5 Major Expenses You Should Definitely Be Negotiating This Year
Most of us know that we should negotiate a new job offer or the sticker price on a car, but there are plenty of other items and services we shouldn’t be paying full price for, either. Here are five things to negotiate to make sure you lower their costs this year, and tips for ensuring you’re getting the best deal you can.
If you’re moving to new digs in 2019, here’s something you might not know: the rent that most landlords charge tenants varies, even for the exact same floor plans. If you’re shopping for a new place, tell the leasing agent or landlord that your monthly budget is anywhere from $50-150 lower than they’re quoting you, and see if they’re willing to negotiate. If they’re firm on the monthly rent, ask if they can waive any move-in fees or reduce required deposit amounts instead. Finally, if you’re willing to stay put for a while, see if you can lock in the same rate for an 18- or 24-month lease instead of the standard 12-month one for a better deal.
2. Medical Bills
Many of us know the unpleasant shock of getting a medical or dental bill for something we thought was covered under our healthcare plan. However, what we don’t know is how much everyone else is paying for the same thing — rates are often negotiated by your provider, or can depend on various other factors that the customer doesn’t know about. For that reason and more, it’s always worth it to try to negotiate a bill you’re struggling to pay, especially if you feel like you’re being charged for a test or procedure that should be covered by your insurance.
Take a close look at the bill and at your plan, and see what your options for an appeal are. If appealing the claim isn’t possible or you don’t have insurance, talk to your healthcare provider’s billing department to see if you can work out a monthly payment plan or if they have any options for reducing the amount owed. You may be surprised by how willing they are to work with you. After all, doctors’ offices would much rather get some payment from a patient than no payment at all.
3. Auto Repairs
Unless you’re one of those people who can change your own brake pads and rebuild an engine from the ground up, you’re probably going to find yourself paying for routine maintenance and auto repairs. To save money on this expense, before the mechanic starts any work on your car, ask for an itemized estimate of the cost of the repair, and then look it over carefully to see if there’s any room for negotiation on parts or labor. For example, I recently took my ancient car in for its yearly inspection, and one of the things it needed was to have a few headlight bulbs replaced. That’s something I’ve easily done before with a trip to an auto parts store and a YouTube video, so I had my mechanic do the stuff I couldn’t, replaced the bulbs myself so it would pass inspection, and saved myself about $35.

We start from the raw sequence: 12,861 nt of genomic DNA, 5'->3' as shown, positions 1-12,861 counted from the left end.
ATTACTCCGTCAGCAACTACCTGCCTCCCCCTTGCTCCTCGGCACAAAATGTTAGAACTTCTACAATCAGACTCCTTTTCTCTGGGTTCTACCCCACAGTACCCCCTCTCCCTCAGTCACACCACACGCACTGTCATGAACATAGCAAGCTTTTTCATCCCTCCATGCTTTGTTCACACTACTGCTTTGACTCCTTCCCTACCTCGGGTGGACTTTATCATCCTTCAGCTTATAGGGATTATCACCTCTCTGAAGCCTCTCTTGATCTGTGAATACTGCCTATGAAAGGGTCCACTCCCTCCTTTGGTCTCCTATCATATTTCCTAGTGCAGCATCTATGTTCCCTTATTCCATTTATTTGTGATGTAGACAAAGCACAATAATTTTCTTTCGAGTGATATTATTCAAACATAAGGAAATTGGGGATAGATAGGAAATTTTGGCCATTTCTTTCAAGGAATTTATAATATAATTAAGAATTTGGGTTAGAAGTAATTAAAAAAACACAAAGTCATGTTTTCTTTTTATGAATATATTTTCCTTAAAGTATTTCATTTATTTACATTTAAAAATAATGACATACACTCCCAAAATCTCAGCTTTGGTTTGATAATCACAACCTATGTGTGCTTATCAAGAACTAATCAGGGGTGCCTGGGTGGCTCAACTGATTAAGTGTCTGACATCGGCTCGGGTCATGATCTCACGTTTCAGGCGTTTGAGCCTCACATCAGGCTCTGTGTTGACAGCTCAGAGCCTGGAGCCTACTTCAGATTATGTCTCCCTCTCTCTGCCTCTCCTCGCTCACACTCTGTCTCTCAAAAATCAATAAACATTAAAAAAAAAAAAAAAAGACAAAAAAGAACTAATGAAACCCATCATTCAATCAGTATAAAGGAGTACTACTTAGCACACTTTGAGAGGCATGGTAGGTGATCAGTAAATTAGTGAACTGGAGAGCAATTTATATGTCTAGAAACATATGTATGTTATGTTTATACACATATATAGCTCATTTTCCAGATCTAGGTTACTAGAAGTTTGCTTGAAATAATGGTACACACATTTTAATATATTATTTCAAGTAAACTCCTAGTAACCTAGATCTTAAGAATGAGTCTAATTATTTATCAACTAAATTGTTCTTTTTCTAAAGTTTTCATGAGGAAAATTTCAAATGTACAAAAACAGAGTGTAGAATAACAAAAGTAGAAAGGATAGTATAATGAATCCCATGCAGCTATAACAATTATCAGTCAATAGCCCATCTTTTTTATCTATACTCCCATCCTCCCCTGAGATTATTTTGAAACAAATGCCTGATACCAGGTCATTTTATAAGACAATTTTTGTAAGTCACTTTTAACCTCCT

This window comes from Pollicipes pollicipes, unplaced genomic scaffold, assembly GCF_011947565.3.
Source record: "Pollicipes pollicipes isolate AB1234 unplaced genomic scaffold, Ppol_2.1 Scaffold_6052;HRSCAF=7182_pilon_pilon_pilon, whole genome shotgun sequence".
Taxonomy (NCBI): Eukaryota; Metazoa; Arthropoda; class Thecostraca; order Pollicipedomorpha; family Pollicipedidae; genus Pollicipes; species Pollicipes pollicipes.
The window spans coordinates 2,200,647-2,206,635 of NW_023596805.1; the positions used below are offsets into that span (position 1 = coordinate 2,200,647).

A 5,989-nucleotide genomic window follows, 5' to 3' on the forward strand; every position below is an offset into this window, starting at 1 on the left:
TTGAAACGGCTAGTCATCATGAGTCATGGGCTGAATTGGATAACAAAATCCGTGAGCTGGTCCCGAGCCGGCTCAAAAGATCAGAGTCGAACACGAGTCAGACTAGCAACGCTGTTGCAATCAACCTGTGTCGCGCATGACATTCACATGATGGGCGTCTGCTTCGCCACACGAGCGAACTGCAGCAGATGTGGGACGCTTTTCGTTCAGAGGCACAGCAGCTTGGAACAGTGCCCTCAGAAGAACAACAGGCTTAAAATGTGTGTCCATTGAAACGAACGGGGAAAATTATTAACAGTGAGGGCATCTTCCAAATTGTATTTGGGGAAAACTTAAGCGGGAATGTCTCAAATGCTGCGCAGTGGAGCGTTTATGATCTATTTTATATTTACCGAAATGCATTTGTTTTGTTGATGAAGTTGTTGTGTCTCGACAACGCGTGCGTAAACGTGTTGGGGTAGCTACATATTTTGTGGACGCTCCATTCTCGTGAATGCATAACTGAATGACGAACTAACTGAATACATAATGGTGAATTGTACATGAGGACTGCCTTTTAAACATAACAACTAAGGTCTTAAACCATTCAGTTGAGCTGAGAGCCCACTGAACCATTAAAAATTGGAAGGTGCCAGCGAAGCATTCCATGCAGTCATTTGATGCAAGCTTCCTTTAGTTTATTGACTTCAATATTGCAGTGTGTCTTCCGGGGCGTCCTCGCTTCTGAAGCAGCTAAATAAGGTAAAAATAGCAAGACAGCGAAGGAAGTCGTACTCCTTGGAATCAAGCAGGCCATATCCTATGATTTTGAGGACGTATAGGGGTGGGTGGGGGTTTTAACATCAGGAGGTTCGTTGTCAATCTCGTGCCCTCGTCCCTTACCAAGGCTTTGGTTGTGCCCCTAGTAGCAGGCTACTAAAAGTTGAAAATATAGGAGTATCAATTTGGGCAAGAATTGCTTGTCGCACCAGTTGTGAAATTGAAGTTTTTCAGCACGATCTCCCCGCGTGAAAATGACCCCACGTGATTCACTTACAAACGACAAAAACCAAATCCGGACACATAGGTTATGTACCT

4. Gym Membership
If you’re one of the almost 67% of Americans who don’t use their gym memberships, go ahead and cancel this expense altogether. However, if you absolutely get your money’s worth out of your membership or are looking to switch gyms for a better deal, negotiate the cost of a membership and save even more. First, do a bit of research ahead of time to see what the best rate and introductory offer is for the gym you have your eye on. Then tour it at a time when it’s not busy and you can talk to a sales associate or manager. Get a quote from them before you name your budget — which will obviously be lower — and see if they’re willing to negotiate. If they can’t budge on the monthly fee, ask about free guest passes, a free locker, or other perks they could throw in to entice you instead.
5. Credit Card Interest Rates
If you’re carrying a balance on a credit card and trying to pay off that debt, it can feel impossible to chip away at the outstanding balance if you have a high interest rate. However, you do have some options to negotiate down your APR. Meaning “Annual Percentage Rate,” APR is the interest rate that you pay for borrowing money from the company, and it can range anywhere from an introductory rate of 0% for a set period of time all the way up to an exorbitant 35% or higher. To negotiate a better rate, call your credit card company and explain to them that you’re trying to pay off the outstanding balance and you’d like them to offer you a lower APR. Let them know that you’re thinking of transferring your balance to another card with a lower rate and see if they’re willing to match that rate to keep you as a customer. Most companies would much rather keep an existing customer than have to recruit a new one, and they probably won’t want to lose your business to a competitor.
Despite what most companies would have us believe, sales associates and billing departments often have leeway when it comes to the sticker price on a product or service. There’s a good chance that if you ask for a discount or better rate, you’ll get at least a few dollars knocked off the quoted price. It’s almost always better to ask than to just suck it up and pay a higher price than you can afford. If the answer is no, then at least you can rest assured that you got the best deal possible.
A grant writer by day and personal finance fanatic by night, Marisa is an avid traveler who lives in Pittsburgh, PA. When she’s not reading or writing for work or play, she enjoys running, thrifting, and searching for the most authentic Mexican food in the city.
Image via Unsplash
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